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Diabetes
  • Diabetes mellitus is a disease in which our body is unable to handle the sugar in food properly and convert it into energy needed for normal activity
  • When we eat sugars and cereals, the body changes them into glucose. The glucose circulates in the bloodstream for immediate use or is stored in the liver as glycogen for future use. In diabetes, the regulatory mechanism for glucose in the blood is inefficient. As a result glucose goes on accumulating to dangerous levels, causing distressing symptoms as well as destroying vital organs
  • This build-up occurs either because the body does not have enough insulin (a hormone secreted from the pancreas that regulates the glucose level in the blood) or because the insulin is not fully effective on body tissues.
  • Diabetes tends to run in families, but factors other than heredity are responsible as well. For example, becoming overweight can trigger diabetes in susceptible older people.
  • There are two main types of diabetes. Type I, or insulin-dependent diabetes which is the more severe form of the disease, generally starts during childhood or adolescence. Life-long treatment with insulin is required along with exercise and a controlled diet.
  • However, the commonest form of diabetes and the one which affects the older people is Type II, or non-insulin-dependent diabetes.
  • Recent research has shown that blood glucose levels may rise progressively normally with age.
  • Most people with Type II diabetes do not need insulin injections. They can usually keep their blood glucose levels near-normal by controlling their weight, by exercising, and following a sensible diet or taking anti-diabetes pills.
  • People with diabetes feel “run down” and may have symptoms such as increased thirst, frequent urination, unexplained weight loss, fatigue, blurred vision, skin infections or itching, and slow-healing cuts and bruises. These problems should be reported promptly to a doctor, who may detect sugar in the urine or too much of it in the blood. Sometimes there may not be any symptom and the disease is only detected during routine testing for unrelated problems, for example, surgery.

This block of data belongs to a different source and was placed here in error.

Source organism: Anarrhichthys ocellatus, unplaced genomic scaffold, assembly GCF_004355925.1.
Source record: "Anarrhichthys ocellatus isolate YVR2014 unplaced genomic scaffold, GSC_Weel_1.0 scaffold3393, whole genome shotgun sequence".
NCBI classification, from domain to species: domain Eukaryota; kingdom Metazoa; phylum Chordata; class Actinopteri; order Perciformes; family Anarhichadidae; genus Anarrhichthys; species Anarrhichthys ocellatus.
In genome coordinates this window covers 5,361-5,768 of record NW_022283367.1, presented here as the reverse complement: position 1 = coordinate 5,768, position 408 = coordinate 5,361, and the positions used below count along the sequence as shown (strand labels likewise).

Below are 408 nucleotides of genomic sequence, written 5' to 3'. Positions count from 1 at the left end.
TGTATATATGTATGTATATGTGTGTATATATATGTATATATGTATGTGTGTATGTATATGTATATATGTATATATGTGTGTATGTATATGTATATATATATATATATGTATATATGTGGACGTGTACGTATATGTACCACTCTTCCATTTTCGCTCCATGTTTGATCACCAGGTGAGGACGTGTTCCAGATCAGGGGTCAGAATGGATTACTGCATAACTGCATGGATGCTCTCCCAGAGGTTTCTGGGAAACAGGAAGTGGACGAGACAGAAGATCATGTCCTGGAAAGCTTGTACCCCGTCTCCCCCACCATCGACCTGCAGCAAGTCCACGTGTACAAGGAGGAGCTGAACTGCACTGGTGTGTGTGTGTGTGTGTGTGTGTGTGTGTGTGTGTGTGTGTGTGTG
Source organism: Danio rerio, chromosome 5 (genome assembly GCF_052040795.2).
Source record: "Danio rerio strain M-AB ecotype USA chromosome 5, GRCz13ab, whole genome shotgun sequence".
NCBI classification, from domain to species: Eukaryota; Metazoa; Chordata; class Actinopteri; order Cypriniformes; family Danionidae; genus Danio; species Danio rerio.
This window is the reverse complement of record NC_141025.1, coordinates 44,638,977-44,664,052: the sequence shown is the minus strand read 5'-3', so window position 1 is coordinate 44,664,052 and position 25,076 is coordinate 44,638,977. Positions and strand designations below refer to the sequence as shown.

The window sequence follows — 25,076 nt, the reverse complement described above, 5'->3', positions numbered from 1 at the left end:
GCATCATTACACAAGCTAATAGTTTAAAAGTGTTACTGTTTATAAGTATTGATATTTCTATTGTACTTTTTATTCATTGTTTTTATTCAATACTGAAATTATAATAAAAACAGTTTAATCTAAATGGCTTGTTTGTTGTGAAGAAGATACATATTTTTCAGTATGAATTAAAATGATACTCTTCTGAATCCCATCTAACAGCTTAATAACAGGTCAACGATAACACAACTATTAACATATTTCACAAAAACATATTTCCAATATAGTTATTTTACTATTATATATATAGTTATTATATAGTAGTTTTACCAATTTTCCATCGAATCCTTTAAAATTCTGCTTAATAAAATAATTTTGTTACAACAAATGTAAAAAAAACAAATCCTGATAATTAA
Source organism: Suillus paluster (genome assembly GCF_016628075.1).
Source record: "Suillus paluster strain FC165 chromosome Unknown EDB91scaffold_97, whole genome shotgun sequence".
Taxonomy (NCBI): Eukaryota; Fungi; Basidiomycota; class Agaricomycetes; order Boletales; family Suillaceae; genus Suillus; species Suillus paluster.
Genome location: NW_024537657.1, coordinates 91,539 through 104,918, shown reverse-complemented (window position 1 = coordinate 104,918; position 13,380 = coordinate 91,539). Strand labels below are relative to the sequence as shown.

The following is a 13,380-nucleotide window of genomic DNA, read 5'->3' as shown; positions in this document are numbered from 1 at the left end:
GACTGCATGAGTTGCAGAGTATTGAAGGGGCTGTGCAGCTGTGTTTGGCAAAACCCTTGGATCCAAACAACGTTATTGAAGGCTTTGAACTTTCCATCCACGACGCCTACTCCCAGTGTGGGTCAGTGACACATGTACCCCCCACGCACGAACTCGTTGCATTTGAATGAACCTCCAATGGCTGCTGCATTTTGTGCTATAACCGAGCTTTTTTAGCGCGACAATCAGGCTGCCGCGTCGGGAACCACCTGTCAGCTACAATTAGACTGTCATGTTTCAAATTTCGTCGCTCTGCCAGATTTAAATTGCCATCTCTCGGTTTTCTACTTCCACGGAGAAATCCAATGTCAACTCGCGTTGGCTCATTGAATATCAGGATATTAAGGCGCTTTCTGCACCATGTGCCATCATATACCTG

• There are several long-term complications such as stroke, blindness, heart disease, kidney failure, gangrene and nerve damage which can also result from diabetes. Most experts believe that proper blood glucose control will help prevent or lessen these problems
  • Blood glucose levels that are either very high or very low can lead to serious medical emergencies. Diabetics may lapse into coma when their blood sugar levels get very high or very low. People who have diabetes must know the warning signs of these two conditions and what to do if they occur.
  • Diabetes cannot be cured, but it can be controlled. Good control requires a careful blend of diet, exercise, and , if necessary, insulin or oral drugs
  • Diet planning is vitally important to lowering blood glucose levels. In planning a diet, the doctor considers the patient’s weight and the amount of physical activity he or she engages in each day. For overweight patients, a weight-reducing plan is essential to achieving proper blood glucose control.
  • Exercise is also important because it helps the body burn some of the excess glucose as energy. A doctor can help plan an exercise programme that balances the diet and medication needs of the patient with his or her general health. It is important to be consistent, exercising about the same amount each day.
  • Drugs (insulin injection or oral tablets) are needed when good control of blood sugars cannot be achieved through diet and exercise. Sometimes a patient who normally does well without drugs will need one on a short-term basis during an acute illness or infection.
  • Proper foot care is essential for people with diabetes, since the disease can cut down the blood supply to the feet and reduce feeling. Diabetics should examine their feet everyday for any sores, blisters, breaks in the skin, infections, or build-up of calluses, which should be reported immediately to the family doctor.
  • Diabetics are less able to resist infection than others. They should protect their skin against injury, keep it clean, use skin softeners to treat dryness, and take care of minor cuts and bruises.
  • Diabetes is a common cause of blindness in advancing years and this can only be prevented by annual eye check-ups by an eye specialist.
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